The surgery starts by establishing a laparoscopic access point (access to the abdominal cavity through small skin incisions using telescopic instruments). The whole kidney is removed, including its surrounding structures (fibrous capsule, fat) after previous preparation and separation from the vessels and after the interruption of the ureter. A urinary catheter is inserted into the bladder before the surgery (it is used to collect urine). A drain is inserted into the kidney bed through the skin (it removes blood and tissue secretion from the original kidney location).<br />
If it is necessary to remove the kidney with the entire ureter, the procedure is combined with the separation of the ureter from the bladder wall and its occlusion/closing. This part of the surgery is performed using a telescopic instrument inserted through the urethra. The catheter is left in the bladder for 7 days (spontaneous healing of the location where the ureter used to be). The ureter is then removed as a whole with the kidney. The surgery takes about 60-120 minutes.
What will happen immediately after the procedure?
You will wake up at the intensive care unit equipped for continued monitoring of patients immediately after the procedure. The surgeon will inform you about the course of the procedure. You will still have high levels of anaesthetics in your blood at that time, so you may not remember this conversation.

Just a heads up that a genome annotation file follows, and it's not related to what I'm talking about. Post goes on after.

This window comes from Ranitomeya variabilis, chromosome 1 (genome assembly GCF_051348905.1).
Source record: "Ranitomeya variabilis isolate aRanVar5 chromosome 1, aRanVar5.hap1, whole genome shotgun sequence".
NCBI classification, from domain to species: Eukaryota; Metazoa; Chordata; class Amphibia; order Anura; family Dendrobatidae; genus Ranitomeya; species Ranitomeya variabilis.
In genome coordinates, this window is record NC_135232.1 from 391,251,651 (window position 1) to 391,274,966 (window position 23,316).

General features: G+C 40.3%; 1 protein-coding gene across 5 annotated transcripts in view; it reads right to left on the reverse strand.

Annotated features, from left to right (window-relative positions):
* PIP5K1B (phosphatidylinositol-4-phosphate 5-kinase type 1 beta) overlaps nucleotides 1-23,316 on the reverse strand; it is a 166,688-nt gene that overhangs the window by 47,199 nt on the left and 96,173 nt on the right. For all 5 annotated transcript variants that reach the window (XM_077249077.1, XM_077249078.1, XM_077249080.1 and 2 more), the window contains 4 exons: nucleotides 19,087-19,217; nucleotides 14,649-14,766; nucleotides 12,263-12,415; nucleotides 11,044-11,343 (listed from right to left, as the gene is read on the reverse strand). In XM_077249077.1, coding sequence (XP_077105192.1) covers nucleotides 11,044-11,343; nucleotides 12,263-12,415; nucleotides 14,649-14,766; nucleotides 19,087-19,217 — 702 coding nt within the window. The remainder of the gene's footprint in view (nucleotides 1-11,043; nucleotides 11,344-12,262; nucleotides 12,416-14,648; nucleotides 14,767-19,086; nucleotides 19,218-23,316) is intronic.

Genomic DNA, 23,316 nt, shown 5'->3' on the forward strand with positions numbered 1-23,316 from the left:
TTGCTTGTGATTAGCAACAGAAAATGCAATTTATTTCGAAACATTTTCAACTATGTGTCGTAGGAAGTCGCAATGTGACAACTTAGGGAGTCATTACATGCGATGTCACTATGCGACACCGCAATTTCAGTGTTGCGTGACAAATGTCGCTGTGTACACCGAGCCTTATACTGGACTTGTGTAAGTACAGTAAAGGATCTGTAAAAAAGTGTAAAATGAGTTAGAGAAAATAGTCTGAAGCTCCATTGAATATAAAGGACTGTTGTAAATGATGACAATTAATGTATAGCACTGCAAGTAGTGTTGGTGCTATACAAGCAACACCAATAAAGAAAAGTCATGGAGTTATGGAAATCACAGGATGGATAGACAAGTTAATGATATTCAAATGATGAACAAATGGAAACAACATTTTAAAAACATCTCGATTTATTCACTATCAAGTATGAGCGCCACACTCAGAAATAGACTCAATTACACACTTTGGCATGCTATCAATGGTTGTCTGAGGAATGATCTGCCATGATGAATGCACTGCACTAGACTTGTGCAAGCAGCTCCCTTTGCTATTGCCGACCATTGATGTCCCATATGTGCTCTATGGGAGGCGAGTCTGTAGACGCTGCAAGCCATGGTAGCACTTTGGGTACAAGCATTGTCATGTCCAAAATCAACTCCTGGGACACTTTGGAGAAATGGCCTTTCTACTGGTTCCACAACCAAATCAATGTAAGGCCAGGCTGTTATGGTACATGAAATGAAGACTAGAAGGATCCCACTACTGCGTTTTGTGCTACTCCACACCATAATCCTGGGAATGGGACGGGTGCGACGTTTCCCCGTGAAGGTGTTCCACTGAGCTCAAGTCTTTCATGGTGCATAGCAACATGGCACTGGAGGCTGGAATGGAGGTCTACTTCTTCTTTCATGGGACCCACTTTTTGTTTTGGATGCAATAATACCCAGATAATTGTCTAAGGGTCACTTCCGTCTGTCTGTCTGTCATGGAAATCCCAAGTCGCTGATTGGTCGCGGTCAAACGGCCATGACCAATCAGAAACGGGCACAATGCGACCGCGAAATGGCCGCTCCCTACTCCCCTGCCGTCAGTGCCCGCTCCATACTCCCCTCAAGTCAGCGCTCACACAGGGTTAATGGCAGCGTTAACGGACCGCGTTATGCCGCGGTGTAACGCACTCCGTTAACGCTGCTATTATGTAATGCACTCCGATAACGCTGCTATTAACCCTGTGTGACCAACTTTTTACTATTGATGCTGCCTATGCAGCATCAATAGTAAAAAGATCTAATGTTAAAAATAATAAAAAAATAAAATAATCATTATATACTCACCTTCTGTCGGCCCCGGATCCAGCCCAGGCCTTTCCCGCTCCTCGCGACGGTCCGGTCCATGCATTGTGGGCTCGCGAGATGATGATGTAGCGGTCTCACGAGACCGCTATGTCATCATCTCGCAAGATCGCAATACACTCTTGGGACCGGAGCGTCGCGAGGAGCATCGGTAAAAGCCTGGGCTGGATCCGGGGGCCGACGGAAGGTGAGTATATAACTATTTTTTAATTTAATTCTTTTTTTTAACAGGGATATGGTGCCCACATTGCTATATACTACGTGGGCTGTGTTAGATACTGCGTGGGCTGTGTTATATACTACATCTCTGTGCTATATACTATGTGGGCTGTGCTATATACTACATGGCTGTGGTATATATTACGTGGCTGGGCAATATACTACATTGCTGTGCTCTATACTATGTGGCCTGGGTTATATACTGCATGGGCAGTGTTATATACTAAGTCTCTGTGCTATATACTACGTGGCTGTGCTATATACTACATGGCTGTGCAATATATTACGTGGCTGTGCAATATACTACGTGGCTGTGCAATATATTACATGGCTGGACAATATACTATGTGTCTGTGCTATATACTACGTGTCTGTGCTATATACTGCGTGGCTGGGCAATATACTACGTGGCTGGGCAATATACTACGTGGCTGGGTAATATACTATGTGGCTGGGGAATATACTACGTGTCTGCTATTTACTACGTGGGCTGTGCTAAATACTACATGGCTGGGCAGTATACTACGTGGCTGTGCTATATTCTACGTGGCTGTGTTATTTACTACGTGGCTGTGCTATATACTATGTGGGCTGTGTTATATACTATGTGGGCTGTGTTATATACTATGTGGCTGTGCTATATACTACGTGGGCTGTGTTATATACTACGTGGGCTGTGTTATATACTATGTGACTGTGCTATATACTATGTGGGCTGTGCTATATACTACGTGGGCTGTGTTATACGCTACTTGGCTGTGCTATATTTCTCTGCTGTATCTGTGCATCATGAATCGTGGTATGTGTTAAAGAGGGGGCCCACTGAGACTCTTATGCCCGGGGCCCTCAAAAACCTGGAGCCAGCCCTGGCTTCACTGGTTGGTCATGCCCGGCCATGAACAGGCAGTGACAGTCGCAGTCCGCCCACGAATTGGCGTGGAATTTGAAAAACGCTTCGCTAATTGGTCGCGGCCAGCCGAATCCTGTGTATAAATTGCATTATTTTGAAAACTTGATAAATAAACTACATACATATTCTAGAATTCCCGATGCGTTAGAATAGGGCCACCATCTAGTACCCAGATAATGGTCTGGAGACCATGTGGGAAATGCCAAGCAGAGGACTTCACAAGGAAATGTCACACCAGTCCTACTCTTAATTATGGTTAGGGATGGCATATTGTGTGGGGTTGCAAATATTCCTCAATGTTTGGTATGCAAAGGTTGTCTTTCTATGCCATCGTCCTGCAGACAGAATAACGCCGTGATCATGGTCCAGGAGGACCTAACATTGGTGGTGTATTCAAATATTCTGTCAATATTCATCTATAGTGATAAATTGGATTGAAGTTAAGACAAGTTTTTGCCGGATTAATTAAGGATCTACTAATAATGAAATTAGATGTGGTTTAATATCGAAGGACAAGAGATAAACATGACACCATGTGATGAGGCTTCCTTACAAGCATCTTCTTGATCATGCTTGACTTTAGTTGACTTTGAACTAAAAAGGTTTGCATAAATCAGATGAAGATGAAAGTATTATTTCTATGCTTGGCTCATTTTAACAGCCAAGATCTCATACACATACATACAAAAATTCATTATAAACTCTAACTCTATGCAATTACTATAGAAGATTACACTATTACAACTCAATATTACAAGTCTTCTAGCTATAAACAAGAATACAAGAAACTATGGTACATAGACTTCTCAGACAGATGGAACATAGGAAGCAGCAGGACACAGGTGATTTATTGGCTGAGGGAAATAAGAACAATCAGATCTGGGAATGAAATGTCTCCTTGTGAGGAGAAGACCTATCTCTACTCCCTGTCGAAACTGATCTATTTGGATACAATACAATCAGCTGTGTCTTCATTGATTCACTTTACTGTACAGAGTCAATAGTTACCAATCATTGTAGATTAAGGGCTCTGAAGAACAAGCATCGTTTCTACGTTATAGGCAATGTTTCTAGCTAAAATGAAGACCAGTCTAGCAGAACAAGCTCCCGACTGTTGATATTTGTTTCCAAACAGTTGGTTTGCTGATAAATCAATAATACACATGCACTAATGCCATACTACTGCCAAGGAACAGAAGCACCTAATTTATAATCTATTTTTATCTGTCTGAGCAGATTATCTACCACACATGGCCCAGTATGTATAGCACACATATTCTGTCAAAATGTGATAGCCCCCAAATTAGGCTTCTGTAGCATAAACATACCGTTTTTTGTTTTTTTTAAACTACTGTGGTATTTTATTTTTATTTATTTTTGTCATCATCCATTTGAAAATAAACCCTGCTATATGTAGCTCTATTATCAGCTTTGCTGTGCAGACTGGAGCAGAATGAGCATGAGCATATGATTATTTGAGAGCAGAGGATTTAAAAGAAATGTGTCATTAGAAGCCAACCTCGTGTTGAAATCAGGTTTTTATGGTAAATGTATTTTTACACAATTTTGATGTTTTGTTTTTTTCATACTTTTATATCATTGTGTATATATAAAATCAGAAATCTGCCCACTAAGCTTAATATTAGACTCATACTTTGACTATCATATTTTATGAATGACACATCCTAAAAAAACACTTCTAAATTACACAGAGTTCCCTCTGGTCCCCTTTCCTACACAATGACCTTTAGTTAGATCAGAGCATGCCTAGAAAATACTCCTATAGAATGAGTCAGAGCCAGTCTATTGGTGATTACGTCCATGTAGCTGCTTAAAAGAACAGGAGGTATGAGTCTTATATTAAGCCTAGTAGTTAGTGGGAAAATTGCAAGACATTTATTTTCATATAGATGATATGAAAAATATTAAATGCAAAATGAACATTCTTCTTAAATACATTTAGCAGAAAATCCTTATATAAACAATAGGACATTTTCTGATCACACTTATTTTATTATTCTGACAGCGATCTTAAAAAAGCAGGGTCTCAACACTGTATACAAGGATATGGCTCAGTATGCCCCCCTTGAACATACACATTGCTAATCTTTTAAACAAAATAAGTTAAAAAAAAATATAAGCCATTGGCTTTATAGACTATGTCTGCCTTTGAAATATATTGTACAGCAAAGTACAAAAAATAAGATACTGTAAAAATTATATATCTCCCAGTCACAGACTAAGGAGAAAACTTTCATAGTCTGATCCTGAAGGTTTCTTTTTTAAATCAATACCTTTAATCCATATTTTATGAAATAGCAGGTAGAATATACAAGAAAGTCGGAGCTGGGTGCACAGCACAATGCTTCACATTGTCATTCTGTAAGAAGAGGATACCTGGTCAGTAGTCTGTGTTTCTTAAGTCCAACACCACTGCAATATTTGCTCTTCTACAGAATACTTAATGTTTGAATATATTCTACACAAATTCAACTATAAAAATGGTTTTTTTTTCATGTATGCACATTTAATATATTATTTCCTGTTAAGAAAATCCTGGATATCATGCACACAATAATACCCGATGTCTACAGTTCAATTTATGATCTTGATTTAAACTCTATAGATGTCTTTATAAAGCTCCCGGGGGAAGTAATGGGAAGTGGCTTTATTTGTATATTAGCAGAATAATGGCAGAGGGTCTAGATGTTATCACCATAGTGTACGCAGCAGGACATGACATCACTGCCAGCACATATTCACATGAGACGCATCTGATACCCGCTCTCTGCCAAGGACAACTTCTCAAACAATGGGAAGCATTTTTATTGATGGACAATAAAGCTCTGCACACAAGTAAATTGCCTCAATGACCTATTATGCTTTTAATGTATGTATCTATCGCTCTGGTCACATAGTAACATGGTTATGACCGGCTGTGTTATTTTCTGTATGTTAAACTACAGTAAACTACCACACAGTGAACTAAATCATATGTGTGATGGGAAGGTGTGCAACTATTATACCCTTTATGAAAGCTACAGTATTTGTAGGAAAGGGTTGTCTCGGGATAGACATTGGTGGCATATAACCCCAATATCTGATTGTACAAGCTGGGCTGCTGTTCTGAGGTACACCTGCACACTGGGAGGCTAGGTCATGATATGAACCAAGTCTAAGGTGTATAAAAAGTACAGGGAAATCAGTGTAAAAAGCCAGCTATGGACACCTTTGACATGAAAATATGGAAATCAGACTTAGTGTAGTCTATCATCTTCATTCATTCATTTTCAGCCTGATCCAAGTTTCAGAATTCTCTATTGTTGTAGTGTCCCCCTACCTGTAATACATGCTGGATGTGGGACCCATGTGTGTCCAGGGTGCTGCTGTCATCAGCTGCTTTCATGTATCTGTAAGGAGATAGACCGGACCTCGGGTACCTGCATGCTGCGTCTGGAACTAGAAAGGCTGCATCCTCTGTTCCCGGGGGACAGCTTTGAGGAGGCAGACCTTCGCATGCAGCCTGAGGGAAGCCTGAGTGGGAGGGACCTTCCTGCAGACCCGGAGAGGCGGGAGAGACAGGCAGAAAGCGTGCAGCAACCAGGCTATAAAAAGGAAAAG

Patients usually have an infusion access point inserted into a vein in their arm (usually right arm); if necessary, a monitoring/infusion port (a tube inserted into the vein to monitor blood pressure or administer drugs and nutrition) will be inserted into a vein (jugular vein) in the superclavicular region (the area between the collarbone and neck).
Nutrition is provided in an intravenous manner shortly after the surgery. You will receive a liquid and mushy diet for the next 2 to 3 days. This procedure is necessary for the proper restoration of gastrointestinal function. Non-compliance of the patient is usually associated with severe abdominal pain, vomiting with the risk of suffocation and may require surgical revision (further surgery in case of complications).
Physical rehabilitation is very important to prevent complications in the postoperative period. You will first exercise on the bed. As soon as your medical condition allows, you will be allowed to sit down and then stand up. After that, you will be able to walk slowly and carefully around the room, initially accompanied by medical staff. Pay close attention to your breathing, eventual dizziness, uncontrollable weakness, and to gait stability. Otherwise immediately inform medical personnel or anyone in the vicinity.
Sutures will be removed in an outpatient manner or before you are discharged from the hospital. The average hospitalisation is 4-9 days.
Once you are fully conscious, you should:
- ask if the planned outcome was achieved
- inform the medical staff about any problems
- ask what you can and cannot do
- ask all the questions you have for the healthcare professionals and members of the medical team
- remember (and understand) why the surgery was performed, how it turned out, and what will follow
What are the postoperative risks or complications?
Common (10% of procedures of this type)
- Necessary insertion of a catheter into the bladder and wound drainage
- Temporary lumbar pain
- Regular examination of the bladder (cystoscopy) during follow-up examinations (only in certain indications)